‘Must have been God’: Longtime friends reconnect after 36 years
By Shavonne Potts
SALISBURY — The last time Anita Heggins had contact with her friend Isabelle Samuels was 36 years ago when she received word that the 60-something-year-old had died. But that all changed with a conversation with a friend.
In the mid-1980s, Heggins and Samuels lived in the same Marsh Street duplex. Heggins worked two jobs, one of which was in the healthcare sector. Samuels, who recognized that Heggins was often tired, would knock on the adjoining wall they shared and invite Heggins over for dinner.
The two women had many conversations over the nearly two years they were neighbors. They grew closer until one day Samuels was hit by a car after getting off the bus while crossing the street. She was seriously injured, which eventually resulted in some time in a rehabilitation facility.
“I moved to Third Street and she moved to Cedar Street,” Heggins said.
After the car accident and rehab, Heggins went to Samuels’ Cedar Street home to visit and was told by a neighbor that she’d died.
“She said Anita, you haven’t heard, Mrs. Isabelle died?” Heggins recalled being told.
She looked for an obituary but never saw one.
It was two years ago that Heggins learned from a friend, Cheryl McLeod, that Samuels was alive. McLeod, who provides home healthcare services, told Heggins about a woman in her late 90s whom she believed needed someone to look in on her from time-to-time. The more McLeod described the woman, the more it piqued Heggins’ interest.
Heggins began to wonder if they were talking about the same woman. There were just too many similarities.
When the two women drove to Lafayette Street, McLeod pointed out where Samuels lived.
“Cheryl my curiosity is killing me,” Heggins recalled saying. “I knocked on the door. I heard that little voice. She just fell in my arms. She said Anita where have you been?”
Reunited at last, Heggins said she and Samuels talked for two hours. Salisbury is a small city, but it was just large enough that the two women had never crossed paths over the years despite remaining in Salisbury. Samuels said she didn’t know Heggins was still in North Carolina.
“I always thank Cheryl for that conversation. That must have been God,” Heggins said.
Samuels was born in San Juan, Puerto Rico, and was adopted when she was a child by missionaries who traveled often. Her adoptive parents would visit her birth mother, who was ailing, and when she died they adopted her. Eventually, the family moved to New York, and Samuels would later work in the garment district. She had a friend who lived in North Carolina and when they visited family, she would tag along, but she married and raised her two children in New York.
“Somehow in my 20s, my folks thought I should have a husband … that was the beginning of the end. Being young, I went along with it,” Samuels said with a small laugh.
The marriage was arranged by her parents and “he messed up,” so Samuels wasn’t married long. She spent some holidays in North Carolina and says she was amazed at all of the food that was served and the way southerners treated the holidays.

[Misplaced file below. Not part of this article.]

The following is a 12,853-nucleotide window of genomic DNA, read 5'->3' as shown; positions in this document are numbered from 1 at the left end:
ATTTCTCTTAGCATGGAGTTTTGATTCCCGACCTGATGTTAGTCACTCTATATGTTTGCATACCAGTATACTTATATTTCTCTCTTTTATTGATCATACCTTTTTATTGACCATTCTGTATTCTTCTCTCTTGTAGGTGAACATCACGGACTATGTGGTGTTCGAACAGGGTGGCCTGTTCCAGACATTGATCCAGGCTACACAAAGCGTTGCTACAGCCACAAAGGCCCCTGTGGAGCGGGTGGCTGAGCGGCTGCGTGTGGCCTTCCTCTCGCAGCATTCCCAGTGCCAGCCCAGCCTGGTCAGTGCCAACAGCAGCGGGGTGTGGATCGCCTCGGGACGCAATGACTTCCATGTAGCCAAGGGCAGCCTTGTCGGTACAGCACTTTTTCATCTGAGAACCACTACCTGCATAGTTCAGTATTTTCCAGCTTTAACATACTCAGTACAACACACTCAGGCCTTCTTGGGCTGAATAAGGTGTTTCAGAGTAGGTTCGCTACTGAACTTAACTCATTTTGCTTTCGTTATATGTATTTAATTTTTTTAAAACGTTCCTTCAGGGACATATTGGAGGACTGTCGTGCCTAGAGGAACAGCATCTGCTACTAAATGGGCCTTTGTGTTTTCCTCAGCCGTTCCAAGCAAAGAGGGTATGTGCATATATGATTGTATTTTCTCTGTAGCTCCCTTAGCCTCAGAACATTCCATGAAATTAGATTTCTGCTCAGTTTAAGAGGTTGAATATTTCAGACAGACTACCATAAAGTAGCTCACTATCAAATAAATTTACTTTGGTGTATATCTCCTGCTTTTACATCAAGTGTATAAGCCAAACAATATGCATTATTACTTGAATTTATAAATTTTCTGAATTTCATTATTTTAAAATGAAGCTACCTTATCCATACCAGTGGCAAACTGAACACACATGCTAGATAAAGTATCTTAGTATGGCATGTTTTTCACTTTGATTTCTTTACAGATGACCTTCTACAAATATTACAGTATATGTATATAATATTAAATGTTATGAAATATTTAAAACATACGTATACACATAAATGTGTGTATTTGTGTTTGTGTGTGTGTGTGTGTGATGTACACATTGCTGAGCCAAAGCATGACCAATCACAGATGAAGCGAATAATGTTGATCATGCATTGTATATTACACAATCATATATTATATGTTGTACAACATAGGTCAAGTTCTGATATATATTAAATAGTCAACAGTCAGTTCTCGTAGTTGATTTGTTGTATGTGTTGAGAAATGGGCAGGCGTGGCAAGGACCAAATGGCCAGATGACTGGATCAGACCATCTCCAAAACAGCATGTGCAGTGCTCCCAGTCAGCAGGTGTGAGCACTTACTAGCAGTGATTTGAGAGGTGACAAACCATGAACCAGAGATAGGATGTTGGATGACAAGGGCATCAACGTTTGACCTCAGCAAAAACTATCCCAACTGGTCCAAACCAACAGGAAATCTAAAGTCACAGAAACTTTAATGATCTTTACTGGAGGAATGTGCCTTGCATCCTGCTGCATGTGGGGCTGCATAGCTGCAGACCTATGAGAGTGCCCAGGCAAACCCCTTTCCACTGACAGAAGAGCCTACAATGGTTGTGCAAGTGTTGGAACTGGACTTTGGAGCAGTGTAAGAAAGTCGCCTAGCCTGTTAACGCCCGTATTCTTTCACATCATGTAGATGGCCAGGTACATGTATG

“I had never seen anything like that,” Samuels said, “I liked it here. Everybody was so nice.”
She would eventually settle in Salisbury after taking care of sick relatives. She never wanted to return to New York. She wound up with a job at a sewing company that was once located across from the Hefner VA Medical Center.
As to their reunion, Samuels said, “she heard I was here and she came.”
A week ago Heggins, Susan Russell, whom Samuels eventually hired for home care services, and Rita Johnson, a longtime friend of Samuels came together to host a birthday party for Samuels, who turned 100. Samuels was reluctant to have a party thrown in her honor.
“She said I’m tired of y’all bossing me around. I really don’t have to go anywhere because I’m 100 years old,” Russell recalled with a laugh.
Russell said she wanted to make sure a birthday celebration occurred, and she made some phone calls, one of which was to the Salisbury Police Department. The law enforcement agency arranged for officers to turn on their lights and sirens as they drove down the street toward Samuels’ home.
A few friends from Wagoner Realty, United Healthcare and Gethsemane Baptist Church as well as some who didn’t know Samuels all got together to celebrate. Samuels also received a birthday phone call from the folks at F&M Bank where she is a customer.
“I said no, no I don’t want no party. I didn’t feel like I was getting older,” Samuels said. “God has been very good to me. All my life I’ve had great faith in God. It is the reason for my long life.”
Longtime friend Johnson met Samuels when she worked with Samuels’ daughter, Marie Dickerson. In 2013, Dickerson died.
“I brought Marie down to visit her mother and that was the last time Mrs. Samuels saw her daughter alive,” Johnson said.
After Dickerson died, Johnson stayed in contact with Samuels.
“I kind of adopted Mrs. Samuels as my mother,” Johnson said.
Since 2013, Johnson has regularly traveled to visit Samuels. She visited last year when Samuels turned 99. And when the subject of celebrating her 100th birthday came up, Samuels told Johnson she “didn’t need all of that.” But Johnson loaded up her car and traveled from her home in West Virginia to celebrate.
“She’s quite independent and feisty, and 100 years is quite a milestone,” Johnson said.
In addition to surviving being hit by a car, Samuels also had two brain surgeries.
“I’m blessed to be alive, you know?” Samuels said.
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